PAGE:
, Volume 232, Issue 3, pp 1025-1036
Date: 27 Dec 2013

Learning to read upside-down: a study of perceptual expertise and its acquisition

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Abstract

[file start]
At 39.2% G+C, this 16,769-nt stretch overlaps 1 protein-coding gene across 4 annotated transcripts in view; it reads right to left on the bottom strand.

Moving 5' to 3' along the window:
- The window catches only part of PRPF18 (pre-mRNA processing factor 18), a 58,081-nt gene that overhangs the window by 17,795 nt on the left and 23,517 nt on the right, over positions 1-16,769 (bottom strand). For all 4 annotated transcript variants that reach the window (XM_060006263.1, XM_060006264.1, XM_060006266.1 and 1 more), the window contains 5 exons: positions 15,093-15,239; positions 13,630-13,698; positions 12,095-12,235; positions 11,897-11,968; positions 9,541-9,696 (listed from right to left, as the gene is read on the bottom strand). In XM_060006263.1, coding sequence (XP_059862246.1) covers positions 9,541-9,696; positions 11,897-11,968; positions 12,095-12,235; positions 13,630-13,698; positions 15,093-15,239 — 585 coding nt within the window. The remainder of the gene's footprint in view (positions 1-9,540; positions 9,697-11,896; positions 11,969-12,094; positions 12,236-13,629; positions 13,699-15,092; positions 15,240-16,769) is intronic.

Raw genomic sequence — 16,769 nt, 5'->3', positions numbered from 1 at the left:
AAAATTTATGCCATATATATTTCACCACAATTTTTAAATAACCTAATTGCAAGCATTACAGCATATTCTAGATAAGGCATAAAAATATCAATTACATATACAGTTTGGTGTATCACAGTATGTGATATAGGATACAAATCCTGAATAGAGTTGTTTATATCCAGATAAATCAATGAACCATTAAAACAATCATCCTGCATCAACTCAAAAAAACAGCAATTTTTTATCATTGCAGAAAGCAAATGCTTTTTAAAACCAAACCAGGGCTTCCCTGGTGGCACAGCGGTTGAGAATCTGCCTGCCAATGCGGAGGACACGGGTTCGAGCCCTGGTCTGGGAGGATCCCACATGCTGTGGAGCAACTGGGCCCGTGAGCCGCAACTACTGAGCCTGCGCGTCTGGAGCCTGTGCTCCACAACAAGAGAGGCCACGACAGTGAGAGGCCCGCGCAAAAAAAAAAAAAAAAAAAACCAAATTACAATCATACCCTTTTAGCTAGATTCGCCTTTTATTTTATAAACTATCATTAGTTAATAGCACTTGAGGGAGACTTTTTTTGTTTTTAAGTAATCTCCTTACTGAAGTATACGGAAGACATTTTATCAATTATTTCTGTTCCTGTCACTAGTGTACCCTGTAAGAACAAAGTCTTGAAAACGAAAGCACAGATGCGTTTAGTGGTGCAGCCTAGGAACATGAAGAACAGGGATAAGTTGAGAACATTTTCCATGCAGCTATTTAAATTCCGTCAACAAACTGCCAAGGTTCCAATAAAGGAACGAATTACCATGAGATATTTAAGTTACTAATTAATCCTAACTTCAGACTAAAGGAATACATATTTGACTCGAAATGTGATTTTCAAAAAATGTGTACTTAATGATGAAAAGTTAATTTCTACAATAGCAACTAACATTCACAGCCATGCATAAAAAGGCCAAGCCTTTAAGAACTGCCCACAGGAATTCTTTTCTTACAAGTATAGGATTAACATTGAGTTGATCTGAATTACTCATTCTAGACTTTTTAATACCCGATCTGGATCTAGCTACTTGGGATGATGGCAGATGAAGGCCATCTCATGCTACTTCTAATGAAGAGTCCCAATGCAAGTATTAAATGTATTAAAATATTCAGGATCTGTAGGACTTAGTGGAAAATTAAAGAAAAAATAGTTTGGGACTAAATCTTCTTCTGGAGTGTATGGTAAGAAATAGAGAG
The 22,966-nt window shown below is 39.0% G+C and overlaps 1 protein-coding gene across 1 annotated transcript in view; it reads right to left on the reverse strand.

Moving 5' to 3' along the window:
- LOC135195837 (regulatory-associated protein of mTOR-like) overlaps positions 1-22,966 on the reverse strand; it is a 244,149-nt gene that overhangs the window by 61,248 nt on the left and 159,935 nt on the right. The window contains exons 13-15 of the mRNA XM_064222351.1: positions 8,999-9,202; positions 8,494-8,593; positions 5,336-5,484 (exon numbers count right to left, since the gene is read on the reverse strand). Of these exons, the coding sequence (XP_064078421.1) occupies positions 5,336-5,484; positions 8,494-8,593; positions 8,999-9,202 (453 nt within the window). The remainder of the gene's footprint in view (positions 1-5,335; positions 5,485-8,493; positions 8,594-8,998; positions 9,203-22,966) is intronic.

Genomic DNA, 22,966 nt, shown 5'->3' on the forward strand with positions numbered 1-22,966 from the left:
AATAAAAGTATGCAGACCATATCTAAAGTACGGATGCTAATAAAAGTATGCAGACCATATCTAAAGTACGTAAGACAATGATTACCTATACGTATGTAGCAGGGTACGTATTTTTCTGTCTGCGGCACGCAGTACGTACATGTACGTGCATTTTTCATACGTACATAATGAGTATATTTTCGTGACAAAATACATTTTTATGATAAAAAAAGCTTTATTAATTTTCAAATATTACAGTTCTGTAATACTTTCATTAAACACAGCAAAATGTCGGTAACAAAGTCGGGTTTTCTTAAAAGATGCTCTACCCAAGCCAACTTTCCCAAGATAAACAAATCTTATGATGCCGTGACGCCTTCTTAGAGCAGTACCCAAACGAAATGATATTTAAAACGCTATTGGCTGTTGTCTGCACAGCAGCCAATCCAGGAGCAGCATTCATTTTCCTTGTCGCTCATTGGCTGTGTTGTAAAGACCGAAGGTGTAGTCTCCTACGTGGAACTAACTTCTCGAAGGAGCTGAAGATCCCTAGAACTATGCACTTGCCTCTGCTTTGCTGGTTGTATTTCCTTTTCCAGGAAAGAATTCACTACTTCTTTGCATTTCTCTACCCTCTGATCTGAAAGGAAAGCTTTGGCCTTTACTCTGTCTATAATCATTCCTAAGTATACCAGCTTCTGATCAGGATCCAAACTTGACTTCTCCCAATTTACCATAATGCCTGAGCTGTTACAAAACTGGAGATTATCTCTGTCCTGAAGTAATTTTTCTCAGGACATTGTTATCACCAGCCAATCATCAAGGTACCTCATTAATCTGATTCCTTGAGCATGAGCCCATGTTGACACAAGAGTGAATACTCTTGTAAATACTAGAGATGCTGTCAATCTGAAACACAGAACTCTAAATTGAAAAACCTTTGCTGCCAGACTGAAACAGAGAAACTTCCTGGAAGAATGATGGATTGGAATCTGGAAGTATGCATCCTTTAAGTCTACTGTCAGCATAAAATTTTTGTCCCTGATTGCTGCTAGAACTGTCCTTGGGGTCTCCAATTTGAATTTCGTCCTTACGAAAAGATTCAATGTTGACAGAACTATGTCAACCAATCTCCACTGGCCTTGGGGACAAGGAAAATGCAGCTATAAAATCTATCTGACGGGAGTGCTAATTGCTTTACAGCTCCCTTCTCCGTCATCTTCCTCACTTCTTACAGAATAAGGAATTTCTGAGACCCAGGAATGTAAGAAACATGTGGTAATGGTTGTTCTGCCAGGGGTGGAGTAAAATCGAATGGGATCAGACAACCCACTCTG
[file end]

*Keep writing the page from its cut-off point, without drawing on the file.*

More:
Reading is an expert visual and ocular motor function, learned mainly in a single orientation. Characterizing the features of this expertise can be accomplished by contrasts between reading of normal and inverted text, in which perceptual but not linguistic factors are altered. Our goal was to examine this inversion effect in healthy subjects reading text, to derive behavioral and ocular motor markers of perceptual expertise in reading, and to study these parameters before and after training with inverted reading. Seven subjects engaged in a 10-week program of 30 half-hour sessions of reading inverted text. Before and after training, we assessed reading of upright and inverted single words for response time and word-length effects, as well as reading of paragraphs for time required, accuracy, and ocular motor parameters. Before training, inverted reading was characterized by long reading times and large word-length effects, with eye movements showing more and longer fixations, more and smaller forward saccades, and more regressive saccades. Training partially reversed many of these effects in single word and text reading, with the best gains occurring in reading aloud time and proportion of regressive saccades and the least change in forward saccade amplitude. We conclude that reading speed and ocular motor parameters can serve as markers of perceptual expertise during reading and that training with inverted text over 10 weeks results in significant gains of reading expertise in this unfamiliar orientation. This approach may be useful in the rehabilitation of patients with hemianopic dyslexia.